W. Jackson Watts
In recent years Free Will Baptist leaders on the state and national levels have highlighted the need for more pastors. Their urgency is understandable. According to one article by Executive Secretary Eddie Moody, 124 Free Will Baptist churches presently need pastors.  That number is astounding. Take the normal struggles and uncertainty a single church experiences during a pastoral vacancy, multiple it by 124, and you begin to feel the weight of the need.
Now in reality 124 only amounts to about 5% of our affiliated churches. I suspect if we compared this to most denominations we would find that their percentage of pastoral vacancies is comparable. Yet this doesn’t really make churches without pastors feel better!  Moreover, this fact doesn’t mitigate the overall concern for two related reasons: (1) We have a significant number of pastors who are advanced in age who will be considering retirement in the near future;  and (2) We appear to have a shortage of pastors prepared to fill the present vacancies or those which are fast-approaching.
I want to reaffirm the concerns of those who have called attention to this problem. I think Dr. Moody, Dr. Barry Raper, and the many State Directors to whom I have spoken about this rightly emphasize the need for people to consider God’s call to pastoral ministry. I echo Raper’s emphasis on demystifying the call to the ministry, which means we don’t overlook the personal, subjective aspect of the call, but instead we balance it with a more objective evaluation of the needs of our local church and the external promptings of congregations. 
But we should add three important qualifiers to this discussion. Call them neglected, overlooked, or under-emphasized dimensions of the problem at hand.
Not So New
First, this problem isn’t new. There has been a constant need for Christian workers going back to the ministry of Jesus. When Jesus said the harvest is plentiful, but the laborers are few, I don’t think he merely meant, “We’ve got a lot of work to do!” I literally take Him to mean that laborers are always in short supply. There is both a vastness to the work of Christ’s kingdom and a scarcity of people willing to take up their cross and make themselves fully available. This is why Jesus implores us to pray and to go out into the fields ourselves.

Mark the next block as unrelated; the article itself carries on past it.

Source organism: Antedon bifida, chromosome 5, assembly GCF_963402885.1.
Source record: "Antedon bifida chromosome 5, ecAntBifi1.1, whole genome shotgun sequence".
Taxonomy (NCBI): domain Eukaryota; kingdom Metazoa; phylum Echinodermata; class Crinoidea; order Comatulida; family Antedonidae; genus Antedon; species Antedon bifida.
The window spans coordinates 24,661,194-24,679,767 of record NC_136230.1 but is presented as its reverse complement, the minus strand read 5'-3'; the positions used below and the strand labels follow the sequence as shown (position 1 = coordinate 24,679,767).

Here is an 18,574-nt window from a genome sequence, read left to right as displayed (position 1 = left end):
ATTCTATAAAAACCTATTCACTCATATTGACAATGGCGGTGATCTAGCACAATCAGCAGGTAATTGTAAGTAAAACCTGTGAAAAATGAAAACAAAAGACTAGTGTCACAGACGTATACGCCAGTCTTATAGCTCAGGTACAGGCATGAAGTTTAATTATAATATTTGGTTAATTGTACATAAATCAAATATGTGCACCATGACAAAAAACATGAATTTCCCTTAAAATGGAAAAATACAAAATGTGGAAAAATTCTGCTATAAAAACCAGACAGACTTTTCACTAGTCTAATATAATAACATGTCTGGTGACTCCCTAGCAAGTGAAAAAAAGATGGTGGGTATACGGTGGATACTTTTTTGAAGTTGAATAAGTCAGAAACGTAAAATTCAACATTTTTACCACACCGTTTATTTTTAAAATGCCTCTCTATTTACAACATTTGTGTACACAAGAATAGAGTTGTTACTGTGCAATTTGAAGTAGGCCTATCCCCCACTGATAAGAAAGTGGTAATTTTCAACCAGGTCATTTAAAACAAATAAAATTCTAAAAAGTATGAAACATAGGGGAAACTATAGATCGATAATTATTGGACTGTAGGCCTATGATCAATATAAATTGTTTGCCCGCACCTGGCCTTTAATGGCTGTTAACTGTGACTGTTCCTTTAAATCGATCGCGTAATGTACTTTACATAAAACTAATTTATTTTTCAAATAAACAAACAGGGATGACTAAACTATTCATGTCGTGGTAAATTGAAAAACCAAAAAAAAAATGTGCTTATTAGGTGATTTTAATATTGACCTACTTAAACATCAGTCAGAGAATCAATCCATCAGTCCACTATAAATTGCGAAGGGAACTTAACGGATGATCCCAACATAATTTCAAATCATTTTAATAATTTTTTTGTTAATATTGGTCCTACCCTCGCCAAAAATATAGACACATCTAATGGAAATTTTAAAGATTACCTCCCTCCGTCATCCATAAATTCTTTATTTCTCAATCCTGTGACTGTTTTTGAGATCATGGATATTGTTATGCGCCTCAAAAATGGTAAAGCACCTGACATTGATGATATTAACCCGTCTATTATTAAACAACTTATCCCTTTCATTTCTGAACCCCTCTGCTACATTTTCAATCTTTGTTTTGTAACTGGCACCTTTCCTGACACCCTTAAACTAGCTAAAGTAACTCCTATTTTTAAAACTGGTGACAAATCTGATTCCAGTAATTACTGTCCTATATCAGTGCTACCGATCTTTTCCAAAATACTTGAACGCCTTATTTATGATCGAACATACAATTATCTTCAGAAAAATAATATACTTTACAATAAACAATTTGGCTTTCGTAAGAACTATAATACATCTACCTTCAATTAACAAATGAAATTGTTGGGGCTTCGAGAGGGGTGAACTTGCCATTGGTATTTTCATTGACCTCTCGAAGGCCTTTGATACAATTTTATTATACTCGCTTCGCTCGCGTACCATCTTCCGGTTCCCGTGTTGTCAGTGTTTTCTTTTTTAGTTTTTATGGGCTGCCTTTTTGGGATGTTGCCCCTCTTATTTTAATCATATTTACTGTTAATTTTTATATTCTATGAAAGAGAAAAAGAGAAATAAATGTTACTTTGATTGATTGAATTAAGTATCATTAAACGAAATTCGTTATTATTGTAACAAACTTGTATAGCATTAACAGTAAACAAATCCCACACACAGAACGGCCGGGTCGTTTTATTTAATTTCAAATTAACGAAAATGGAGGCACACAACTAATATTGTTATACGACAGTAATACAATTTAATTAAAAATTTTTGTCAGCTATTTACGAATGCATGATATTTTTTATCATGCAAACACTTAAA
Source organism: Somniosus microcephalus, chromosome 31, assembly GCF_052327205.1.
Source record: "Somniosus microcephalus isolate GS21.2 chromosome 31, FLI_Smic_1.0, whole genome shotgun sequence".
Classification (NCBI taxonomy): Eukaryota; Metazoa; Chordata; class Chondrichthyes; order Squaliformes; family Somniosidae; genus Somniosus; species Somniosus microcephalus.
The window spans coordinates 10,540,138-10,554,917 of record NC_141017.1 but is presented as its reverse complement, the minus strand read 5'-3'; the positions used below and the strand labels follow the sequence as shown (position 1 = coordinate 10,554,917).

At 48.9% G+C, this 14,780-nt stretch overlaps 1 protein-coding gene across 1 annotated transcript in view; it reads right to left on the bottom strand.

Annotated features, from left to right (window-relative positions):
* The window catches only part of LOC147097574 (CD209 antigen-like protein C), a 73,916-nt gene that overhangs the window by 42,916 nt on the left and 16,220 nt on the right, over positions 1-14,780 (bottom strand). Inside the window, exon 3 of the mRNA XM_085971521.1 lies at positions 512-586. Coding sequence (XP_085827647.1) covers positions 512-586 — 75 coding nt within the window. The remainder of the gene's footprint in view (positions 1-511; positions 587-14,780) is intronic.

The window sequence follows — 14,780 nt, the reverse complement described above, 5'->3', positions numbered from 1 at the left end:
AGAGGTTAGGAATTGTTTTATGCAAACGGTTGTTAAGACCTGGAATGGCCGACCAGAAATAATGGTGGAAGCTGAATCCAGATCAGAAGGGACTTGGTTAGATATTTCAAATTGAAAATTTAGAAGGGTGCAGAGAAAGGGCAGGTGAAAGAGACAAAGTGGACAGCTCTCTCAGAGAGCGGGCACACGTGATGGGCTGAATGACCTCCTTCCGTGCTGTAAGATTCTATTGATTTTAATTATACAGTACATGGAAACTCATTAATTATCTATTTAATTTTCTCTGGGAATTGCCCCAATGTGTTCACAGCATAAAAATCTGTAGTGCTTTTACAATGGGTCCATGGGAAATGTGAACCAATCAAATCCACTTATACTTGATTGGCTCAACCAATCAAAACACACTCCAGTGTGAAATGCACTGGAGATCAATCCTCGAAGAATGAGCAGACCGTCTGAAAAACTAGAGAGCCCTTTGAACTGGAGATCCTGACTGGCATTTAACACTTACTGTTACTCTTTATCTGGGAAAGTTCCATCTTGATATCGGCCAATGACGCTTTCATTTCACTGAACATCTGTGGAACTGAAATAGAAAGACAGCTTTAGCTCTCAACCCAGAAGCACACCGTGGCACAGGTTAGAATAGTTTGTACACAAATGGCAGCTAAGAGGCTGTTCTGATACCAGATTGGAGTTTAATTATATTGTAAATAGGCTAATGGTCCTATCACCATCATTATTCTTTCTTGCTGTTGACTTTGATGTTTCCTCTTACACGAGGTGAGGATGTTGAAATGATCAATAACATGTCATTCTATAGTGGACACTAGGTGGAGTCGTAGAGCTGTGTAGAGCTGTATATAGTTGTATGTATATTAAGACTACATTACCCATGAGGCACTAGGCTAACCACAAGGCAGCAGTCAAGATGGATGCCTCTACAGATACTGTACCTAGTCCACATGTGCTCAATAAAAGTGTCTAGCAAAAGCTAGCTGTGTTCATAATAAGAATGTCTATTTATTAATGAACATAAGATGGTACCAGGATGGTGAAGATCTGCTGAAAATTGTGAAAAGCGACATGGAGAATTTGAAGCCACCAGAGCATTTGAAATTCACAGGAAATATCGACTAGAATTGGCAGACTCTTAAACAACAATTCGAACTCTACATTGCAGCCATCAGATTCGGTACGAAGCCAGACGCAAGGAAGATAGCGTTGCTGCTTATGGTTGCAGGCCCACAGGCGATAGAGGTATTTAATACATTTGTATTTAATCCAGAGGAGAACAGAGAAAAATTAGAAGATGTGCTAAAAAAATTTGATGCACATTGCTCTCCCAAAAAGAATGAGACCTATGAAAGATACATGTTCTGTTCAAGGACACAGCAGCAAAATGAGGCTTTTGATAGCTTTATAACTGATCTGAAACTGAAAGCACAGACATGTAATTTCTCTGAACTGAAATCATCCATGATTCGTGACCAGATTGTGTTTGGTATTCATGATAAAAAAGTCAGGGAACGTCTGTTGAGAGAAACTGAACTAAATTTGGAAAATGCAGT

Let’s face it: pastoral shortage rhetoric is persistent. Some months ago when perusing old editions of Contact I glimpsed an article from an edition in the late 1980s that called attention to our lack of pastors. I would venture to guess that we can find articles with such headlines from every decade since the National Association’s founding. No doubt the need was greater or lesser in various periods of time, but when we discuss this problem let’s be sure to grasp the relative permanence of it.
Recognizing the enduring nature of the problem should in no way cause us to take it less seriously. Instead, it puts the problem in proper perspective. If communication in marriage is a perennial and crucial need, then it reminds spouses that they must work at it every day and never grow slack in their attention to it. But if something is an occasional problem, subject to one-time fixes (like having an emergency fund to cover an insurance deductible), then we can develop a strategy to address the issue, then turn our attention to other things (unless a crisis comes along to deplete the fund). Again, how we see the nature of a problem will shape how we think about it and respond to it.